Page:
Every thing youever need to know about Capacocha

Capacocha or Qhapaq hucha (Quechua: qhapaq noble, solemn, principal, mighty, royal, hucha crime, sin, guilt Hispanicized spellings Capac cocha, Capaccocha, Capacocha, also qhapaq ucha) was an important sacrificial rite among the Inca that typically involved the sacrifice of children.

Children of both sexes were selected from across the Inca empire for sacrifice in capacocha ceremonies, which were performed at important shrines distributed across the empire, known as huacas, or wak'akuna. Capacocha ceremonies took place under several circumstances. Some could be undertaken as the result of key events in the life of the Sapa Inca, the Inca Emperor, such as his ascension to the throne, an illness, his death, the birth of a son.

At other times, Capacocha ceremonies were undertaken to stop natural disasters performed as major festivals or processions at important ceremonial sites. The rationale for this type of sacrificial rite has typically been understood as the Inca trying to ensure that humanity's best were sent to join their deities.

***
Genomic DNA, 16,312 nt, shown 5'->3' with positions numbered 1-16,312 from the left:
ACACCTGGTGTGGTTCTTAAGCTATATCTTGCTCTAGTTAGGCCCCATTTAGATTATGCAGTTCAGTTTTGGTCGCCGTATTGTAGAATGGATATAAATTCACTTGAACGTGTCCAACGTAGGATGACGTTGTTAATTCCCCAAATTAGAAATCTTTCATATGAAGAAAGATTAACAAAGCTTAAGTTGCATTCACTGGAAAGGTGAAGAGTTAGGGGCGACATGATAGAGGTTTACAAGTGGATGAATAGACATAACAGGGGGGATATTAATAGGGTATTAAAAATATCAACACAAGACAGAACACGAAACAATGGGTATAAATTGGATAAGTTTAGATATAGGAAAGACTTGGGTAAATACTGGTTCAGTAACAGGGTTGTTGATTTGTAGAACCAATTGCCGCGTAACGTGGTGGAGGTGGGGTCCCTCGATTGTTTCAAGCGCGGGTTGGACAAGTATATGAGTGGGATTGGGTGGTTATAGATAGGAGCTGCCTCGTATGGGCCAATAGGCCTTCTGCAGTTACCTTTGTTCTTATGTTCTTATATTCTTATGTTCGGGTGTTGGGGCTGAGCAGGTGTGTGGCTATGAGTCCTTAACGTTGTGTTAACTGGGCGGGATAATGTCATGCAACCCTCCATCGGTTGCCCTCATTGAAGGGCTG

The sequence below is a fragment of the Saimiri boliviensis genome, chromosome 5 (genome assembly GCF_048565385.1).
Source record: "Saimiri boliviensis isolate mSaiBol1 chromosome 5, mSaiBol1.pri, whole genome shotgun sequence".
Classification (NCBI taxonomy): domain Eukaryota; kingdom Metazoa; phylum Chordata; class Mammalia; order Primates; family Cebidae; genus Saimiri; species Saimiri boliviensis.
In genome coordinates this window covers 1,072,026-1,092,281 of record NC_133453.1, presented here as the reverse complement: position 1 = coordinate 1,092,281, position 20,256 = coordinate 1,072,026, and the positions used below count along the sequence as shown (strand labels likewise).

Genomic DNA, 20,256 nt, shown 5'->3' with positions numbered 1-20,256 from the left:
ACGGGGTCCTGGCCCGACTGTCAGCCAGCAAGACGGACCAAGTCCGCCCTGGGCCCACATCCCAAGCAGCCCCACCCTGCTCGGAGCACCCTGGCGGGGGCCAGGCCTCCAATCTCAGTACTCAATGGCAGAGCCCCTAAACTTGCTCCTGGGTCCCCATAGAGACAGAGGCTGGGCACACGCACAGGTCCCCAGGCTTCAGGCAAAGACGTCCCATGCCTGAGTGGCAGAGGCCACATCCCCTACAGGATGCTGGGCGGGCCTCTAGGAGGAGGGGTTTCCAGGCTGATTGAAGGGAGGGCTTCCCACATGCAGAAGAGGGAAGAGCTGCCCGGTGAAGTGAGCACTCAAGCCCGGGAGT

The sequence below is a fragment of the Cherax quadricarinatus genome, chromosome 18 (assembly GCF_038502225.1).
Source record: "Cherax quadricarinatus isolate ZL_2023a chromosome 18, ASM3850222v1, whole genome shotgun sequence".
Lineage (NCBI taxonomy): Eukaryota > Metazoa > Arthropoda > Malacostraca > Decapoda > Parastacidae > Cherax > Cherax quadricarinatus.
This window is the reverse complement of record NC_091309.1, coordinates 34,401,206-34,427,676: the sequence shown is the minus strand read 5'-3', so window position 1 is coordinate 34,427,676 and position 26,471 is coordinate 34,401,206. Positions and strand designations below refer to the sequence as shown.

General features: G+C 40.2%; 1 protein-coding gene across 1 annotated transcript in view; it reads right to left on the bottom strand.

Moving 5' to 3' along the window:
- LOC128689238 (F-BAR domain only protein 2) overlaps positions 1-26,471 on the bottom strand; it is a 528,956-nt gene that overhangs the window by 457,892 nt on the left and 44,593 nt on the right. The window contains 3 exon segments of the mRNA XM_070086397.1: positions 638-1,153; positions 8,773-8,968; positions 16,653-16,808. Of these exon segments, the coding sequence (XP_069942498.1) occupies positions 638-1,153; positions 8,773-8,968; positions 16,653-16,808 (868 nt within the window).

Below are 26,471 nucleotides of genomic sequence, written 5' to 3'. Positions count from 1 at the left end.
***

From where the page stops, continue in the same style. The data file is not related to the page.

The children chosen for sacrifice in a capacocha ceremony were typically given alcohol and coca leaves and deposited at the place of the ceremony.

Sacrifice was primarily carried out through four methods:


a blow to the head,

suffocation, or

being buried alive while unconscious,

though if the ceremony was carried out in a particularly cold place, they could die from hypothermia. Some Spanish records tell of Incas removing victims' hearts, but no evidence of this has been found in the archaeological record; it seems more likely that this practice was witnessed by the Spaniards among the Aztecs and wrongly attributed to the Incas as well.